Paid sick leave could alleviate the main reason employees come to work ill. Many employees don’t want sick time to cut into their paid time off. (After all, who wants to burn a day for a bad cold in February that could be spent soaking up the sun in July?)
With paid time off set aside specifically for sick leave, employees can feel empowered to take the recovery time they need without feeling like they’re sacrificing their recreational time off work.
“Employees should provide generous PTO and sick days,” said Shemifhar Freytes, engagement and corporate culture strategist at Enlivity. “A lot of employees show up to work sick because they don’t want to use their vacation time. Giving them flexibility and generous PTO will help them take the time they need to recover.”
Some employees feel the need to come in even when they’re sick because they have a lot of work to do. Faced with the option of letting work pile up or passing work to another team member, many choose to forgo the day off and come in anyway. While this work ethic might be commendable, presenteeism is not.
One way to combat the fear of work not getting done is to staff adequately so that ample team members can pick up the slack if any employee calls out sick. Some businesses choose to run with a skeleton crew to save on labor costs, but the trade-off is when one team member is out, the team may have difficulty functioning.
When employees feel sick but still want to work, there’s often no reason for them to come into the office and risk spreading germs. Today’s employees have the tools to work from home when needed, including remote working tools like Zoom and Microsoft Teams.
“With the rise of video conference software and online workspace organizational tools, employees are better equipped than ever before to do their jobs from the comfort of their own homes,” Jacqueline said. “Whether their illnesses are chronic or acute, if companies implement the use of these tools, not only will they minimize the cost of absenteeism due to illness, but also due to inclement weather, traffic and parental leave.”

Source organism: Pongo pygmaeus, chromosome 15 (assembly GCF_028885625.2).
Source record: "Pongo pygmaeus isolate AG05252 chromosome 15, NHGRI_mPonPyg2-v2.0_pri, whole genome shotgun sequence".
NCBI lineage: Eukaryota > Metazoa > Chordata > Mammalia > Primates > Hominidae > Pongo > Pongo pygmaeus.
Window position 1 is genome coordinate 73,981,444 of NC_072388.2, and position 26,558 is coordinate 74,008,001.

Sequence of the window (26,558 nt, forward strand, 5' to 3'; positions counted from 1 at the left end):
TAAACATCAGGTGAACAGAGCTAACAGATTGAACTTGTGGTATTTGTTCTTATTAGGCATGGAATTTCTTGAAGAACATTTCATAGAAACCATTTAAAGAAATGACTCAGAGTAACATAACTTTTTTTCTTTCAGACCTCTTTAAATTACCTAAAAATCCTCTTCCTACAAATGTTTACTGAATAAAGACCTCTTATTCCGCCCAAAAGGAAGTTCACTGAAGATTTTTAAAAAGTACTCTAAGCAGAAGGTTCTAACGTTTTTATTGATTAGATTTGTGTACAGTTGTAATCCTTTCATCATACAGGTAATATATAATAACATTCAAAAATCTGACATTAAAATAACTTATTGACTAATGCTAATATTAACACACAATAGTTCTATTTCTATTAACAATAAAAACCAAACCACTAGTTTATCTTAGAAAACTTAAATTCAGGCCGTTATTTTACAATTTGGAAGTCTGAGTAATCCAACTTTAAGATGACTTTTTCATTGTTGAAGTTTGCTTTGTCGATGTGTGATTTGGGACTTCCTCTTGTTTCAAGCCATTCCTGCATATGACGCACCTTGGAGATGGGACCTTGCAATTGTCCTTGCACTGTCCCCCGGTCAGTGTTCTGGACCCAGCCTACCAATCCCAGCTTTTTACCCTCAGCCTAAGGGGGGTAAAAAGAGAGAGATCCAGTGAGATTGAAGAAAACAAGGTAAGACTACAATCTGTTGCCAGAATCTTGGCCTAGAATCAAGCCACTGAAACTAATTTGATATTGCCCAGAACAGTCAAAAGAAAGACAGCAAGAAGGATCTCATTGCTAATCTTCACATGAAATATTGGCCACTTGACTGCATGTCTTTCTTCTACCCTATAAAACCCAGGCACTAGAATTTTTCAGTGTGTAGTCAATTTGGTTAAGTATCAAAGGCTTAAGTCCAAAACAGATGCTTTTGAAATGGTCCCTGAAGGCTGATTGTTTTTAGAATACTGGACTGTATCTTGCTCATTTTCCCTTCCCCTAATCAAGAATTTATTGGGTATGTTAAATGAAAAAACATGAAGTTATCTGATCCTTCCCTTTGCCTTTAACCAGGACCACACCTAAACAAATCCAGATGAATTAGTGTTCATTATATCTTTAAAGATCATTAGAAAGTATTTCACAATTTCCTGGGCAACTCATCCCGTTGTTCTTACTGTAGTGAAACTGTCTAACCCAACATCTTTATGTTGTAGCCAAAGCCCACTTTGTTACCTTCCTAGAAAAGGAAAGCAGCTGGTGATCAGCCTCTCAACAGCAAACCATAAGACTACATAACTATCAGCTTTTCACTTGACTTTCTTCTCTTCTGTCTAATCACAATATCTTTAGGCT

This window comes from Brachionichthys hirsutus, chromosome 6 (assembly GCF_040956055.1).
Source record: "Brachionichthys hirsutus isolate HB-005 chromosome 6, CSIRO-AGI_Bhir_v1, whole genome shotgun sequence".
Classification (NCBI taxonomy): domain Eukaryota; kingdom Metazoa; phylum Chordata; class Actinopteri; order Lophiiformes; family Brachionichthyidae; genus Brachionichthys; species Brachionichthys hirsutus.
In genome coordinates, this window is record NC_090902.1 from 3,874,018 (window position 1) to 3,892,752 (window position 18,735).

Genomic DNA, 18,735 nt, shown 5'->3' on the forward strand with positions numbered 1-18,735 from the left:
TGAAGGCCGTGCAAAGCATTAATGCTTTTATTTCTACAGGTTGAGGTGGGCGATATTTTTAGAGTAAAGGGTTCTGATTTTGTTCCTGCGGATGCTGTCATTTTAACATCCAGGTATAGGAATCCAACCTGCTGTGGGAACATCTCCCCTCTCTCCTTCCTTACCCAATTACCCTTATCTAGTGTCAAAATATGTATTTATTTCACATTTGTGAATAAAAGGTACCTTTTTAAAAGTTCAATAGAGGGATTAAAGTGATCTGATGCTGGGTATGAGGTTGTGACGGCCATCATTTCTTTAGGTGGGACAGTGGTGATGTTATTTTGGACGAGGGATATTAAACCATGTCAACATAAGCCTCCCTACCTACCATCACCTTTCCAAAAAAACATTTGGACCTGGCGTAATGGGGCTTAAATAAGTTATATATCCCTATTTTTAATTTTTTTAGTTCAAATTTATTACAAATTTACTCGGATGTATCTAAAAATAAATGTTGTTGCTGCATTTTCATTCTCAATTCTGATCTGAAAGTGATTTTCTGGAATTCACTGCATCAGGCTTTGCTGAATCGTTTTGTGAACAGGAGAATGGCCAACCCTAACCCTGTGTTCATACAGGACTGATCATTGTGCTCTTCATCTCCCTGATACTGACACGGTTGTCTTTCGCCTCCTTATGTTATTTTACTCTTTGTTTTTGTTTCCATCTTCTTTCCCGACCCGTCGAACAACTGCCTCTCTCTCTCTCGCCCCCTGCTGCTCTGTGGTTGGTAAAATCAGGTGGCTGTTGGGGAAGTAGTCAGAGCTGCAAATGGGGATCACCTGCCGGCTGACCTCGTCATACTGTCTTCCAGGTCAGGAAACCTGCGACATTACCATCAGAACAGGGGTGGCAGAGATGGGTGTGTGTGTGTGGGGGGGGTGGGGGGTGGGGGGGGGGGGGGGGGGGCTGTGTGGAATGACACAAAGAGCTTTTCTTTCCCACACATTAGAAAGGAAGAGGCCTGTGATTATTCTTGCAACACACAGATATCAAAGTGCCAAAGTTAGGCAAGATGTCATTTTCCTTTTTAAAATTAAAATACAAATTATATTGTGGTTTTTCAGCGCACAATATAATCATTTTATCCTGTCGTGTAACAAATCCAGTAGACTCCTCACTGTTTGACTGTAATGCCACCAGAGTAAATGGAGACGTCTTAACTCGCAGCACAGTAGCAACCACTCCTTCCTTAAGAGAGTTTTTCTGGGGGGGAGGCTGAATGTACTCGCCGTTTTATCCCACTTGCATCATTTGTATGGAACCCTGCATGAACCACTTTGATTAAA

During the COVID-19 pandemic, many companies switched to a fully remote work model, in which employees worked for extended periods from their homes. If your business or specific departments and teams can work entirely remotely, consider allowing employees to stay home when they feel ill but want to put in a full day’s work. [Related content: Guide to Managing a Remote Workforce]
If you make it clear that management supports and encourages employees to take time off until their health recovers, that goes a long way in preventing presenteeism. Many workers are worried about what their managers and leadership teams might think, so reassuring them regularly and cementing time off into workplace culture is a big help.
“It’s incredibly important that the ‘sick policy’ comes from the top,” Troiano said. “It should be an employer-sponsored policy, because if it’s an initiative carried out by the team … and not management, it sends the message that the expectation is to work when sick … [and] your health isn’t an excuse to stop being productive.”
While an employee might have the best intentions, they’ll end up being counterproductive and potentially hazardous if they come to work sick. Give workers the space and resources to recover at home, whether they’re on the clock or resting and recovering. Especially in the wake of the COVID-19 pandemic, employers should take greater responsibility for the health and wellness of employees and customers.
Protect your workplace by discouraging presenteeism and supporting your employees when they’re taking time away to recover.
Source interviews were conducted for a previous version of this article.